Yet as Hollis lucidly demonstrates, there was a good deal of contact between those who became artistic opponents. Harold Monro's Poetry Bookshop off Theobalds Road in Holborn was a place for such encounters, and Monro was happy to publish both Georgian and Imagist anthologies in the interests of a diversity which the beneficiaries predictably found intolerable.

The Imagist poet Amy Lowell, visiting the Poetry Bookshop to hear Rupert Brooke read, found "an atmosphere of overwhelming sentimentality". Pound challenged Abercrombie to a duel, and when Abercrombie visited WB Yeats at home in London to ask him to intervene, the front door was opened by Pound himself, at which point Abercrombie fled. The duel was never fought. Imagine if Abercrombie had won: no Cantos from Pound, no anti-Semitic ravings, no treason trial, no incarceration in the madhouse; but we would have the early poems.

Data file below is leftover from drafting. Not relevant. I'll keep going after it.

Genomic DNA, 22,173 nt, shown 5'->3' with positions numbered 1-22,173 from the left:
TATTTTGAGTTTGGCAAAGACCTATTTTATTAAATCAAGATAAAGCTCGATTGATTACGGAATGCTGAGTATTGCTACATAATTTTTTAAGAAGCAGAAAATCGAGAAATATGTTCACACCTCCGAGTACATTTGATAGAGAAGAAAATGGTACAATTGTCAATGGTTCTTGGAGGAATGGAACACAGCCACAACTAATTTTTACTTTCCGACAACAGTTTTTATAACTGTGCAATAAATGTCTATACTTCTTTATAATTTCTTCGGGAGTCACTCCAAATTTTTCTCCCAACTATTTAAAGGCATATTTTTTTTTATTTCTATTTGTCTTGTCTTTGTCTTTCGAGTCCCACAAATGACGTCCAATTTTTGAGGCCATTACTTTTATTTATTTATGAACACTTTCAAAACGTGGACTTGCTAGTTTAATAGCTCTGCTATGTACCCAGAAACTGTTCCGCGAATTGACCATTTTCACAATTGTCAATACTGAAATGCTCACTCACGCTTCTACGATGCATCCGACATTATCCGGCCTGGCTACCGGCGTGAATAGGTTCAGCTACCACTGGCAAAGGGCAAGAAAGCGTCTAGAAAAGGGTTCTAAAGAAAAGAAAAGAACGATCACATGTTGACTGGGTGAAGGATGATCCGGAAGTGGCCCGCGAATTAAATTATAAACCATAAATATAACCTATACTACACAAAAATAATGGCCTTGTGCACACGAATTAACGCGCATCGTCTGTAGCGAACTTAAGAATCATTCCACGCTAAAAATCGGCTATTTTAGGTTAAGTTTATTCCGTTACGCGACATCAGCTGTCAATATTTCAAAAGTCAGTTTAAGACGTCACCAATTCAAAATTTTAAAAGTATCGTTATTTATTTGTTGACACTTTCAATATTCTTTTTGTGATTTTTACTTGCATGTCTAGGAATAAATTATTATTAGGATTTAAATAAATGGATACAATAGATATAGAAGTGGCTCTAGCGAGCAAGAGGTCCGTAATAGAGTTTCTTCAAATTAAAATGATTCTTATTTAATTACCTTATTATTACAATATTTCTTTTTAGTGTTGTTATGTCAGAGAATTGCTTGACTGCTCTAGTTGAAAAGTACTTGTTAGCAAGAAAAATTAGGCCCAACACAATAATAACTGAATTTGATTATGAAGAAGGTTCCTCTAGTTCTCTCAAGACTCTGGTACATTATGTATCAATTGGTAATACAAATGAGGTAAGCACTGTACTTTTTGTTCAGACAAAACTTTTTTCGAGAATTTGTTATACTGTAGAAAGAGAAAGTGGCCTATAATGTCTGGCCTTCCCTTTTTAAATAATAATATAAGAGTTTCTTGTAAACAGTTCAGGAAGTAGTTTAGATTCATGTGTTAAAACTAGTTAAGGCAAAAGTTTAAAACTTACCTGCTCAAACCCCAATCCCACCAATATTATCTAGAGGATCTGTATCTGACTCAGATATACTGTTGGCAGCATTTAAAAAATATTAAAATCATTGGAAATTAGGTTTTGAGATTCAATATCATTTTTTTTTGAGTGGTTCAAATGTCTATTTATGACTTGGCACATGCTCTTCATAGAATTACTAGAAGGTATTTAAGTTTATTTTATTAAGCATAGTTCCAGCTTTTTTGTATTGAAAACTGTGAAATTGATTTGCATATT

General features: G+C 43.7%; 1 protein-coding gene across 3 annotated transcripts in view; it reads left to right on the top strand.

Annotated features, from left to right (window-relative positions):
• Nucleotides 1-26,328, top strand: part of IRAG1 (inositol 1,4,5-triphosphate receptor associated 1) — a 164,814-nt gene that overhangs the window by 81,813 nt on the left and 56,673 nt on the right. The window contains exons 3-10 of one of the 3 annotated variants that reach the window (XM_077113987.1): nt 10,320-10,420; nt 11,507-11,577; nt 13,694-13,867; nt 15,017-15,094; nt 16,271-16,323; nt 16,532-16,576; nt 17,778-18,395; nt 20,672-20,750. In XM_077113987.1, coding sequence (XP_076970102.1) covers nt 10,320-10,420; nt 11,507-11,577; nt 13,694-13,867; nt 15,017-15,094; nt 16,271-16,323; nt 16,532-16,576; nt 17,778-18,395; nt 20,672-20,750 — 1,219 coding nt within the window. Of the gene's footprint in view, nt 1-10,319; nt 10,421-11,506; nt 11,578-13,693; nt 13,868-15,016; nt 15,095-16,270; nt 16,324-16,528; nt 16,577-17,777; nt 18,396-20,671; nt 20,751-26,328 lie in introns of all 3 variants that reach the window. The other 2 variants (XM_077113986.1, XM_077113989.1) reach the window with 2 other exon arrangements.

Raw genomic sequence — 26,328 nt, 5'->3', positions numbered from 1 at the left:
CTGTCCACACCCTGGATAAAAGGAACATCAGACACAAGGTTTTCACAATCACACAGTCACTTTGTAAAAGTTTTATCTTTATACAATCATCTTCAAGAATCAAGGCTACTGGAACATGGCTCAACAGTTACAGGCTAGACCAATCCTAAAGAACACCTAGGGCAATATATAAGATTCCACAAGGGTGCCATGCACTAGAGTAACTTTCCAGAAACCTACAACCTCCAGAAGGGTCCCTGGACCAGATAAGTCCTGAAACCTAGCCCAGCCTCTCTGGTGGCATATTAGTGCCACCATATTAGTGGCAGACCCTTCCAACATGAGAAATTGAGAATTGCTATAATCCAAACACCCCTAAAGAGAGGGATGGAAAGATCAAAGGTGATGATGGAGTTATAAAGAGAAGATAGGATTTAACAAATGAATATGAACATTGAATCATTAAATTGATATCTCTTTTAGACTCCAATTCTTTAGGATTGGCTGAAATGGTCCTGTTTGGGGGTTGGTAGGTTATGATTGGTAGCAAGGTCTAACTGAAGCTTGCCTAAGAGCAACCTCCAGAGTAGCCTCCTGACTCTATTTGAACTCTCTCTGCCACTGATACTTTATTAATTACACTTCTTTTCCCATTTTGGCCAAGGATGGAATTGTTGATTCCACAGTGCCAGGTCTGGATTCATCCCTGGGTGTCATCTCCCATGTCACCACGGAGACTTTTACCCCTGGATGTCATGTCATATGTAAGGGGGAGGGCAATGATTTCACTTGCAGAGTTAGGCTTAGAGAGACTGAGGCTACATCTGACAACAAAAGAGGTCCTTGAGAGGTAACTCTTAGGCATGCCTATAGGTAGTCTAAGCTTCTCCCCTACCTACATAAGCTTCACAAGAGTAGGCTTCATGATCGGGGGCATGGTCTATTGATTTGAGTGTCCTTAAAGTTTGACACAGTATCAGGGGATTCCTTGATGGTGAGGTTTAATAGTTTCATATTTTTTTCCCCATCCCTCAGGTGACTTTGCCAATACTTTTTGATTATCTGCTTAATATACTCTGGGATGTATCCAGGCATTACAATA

Thomas doesn't really fit anywhere (and blew hot and cold about Pounds's work), though he is found in many literary contexts in the Edwardian period, including a period at Dymock in Gloucestershire in the company of Frost and others. Yet although well-connected, he seems drawn to misfortune from an early stage. On course for a First in History at Oxford, he made his fiancée Helen Noble pregnant, married her and sank into a life of near-poverty as a reviewer and literary hack, often consumed by violent depression and self-loathing.